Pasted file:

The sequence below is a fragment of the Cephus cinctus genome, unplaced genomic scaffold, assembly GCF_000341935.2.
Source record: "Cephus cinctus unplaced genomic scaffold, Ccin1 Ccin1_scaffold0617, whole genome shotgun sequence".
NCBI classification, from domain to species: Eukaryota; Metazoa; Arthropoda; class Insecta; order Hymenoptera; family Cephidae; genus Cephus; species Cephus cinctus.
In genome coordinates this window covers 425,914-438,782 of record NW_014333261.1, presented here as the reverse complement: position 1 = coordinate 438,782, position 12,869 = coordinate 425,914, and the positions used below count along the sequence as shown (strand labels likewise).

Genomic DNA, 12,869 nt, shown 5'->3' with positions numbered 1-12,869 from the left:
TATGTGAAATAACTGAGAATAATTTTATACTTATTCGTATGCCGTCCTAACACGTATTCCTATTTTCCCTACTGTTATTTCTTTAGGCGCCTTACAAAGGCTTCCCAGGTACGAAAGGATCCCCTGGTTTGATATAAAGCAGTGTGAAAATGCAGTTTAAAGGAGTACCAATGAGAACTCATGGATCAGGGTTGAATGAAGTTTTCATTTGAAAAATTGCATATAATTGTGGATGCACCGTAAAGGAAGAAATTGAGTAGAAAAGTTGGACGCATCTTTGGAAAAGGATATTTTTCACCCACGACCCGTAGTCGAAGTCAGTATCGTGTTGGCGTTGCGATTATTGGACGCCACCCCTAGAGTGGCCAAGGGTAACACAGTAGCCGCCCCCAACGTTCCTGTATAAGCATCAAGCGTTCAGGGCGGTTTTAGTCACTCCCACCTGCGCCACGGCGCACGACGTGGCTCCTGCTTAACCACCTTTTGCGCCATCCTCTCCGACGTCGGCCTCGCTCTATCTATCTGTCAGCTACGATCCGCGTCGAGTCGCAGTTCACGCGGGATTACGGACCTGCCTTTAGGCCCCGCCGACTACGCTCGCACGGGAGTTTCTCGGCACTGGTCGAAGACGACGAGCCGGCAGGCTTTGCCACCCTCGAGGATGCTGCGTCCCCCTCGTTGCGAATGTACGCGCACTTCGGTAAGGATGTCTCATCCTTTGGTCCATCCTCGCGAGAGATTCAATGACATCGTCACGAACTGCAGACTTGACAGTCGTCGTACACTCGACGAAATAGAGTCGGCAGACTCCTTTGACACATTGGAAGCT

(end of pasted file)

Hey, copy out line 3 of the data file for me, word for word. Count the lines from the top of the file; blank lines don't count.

NCBI classification, from domain to species: Eukaryota; Metazoa; Arthropoda; class Insecta; order Hymenoptera; family Cephidae; genus Cephus; species Cephus cinctus.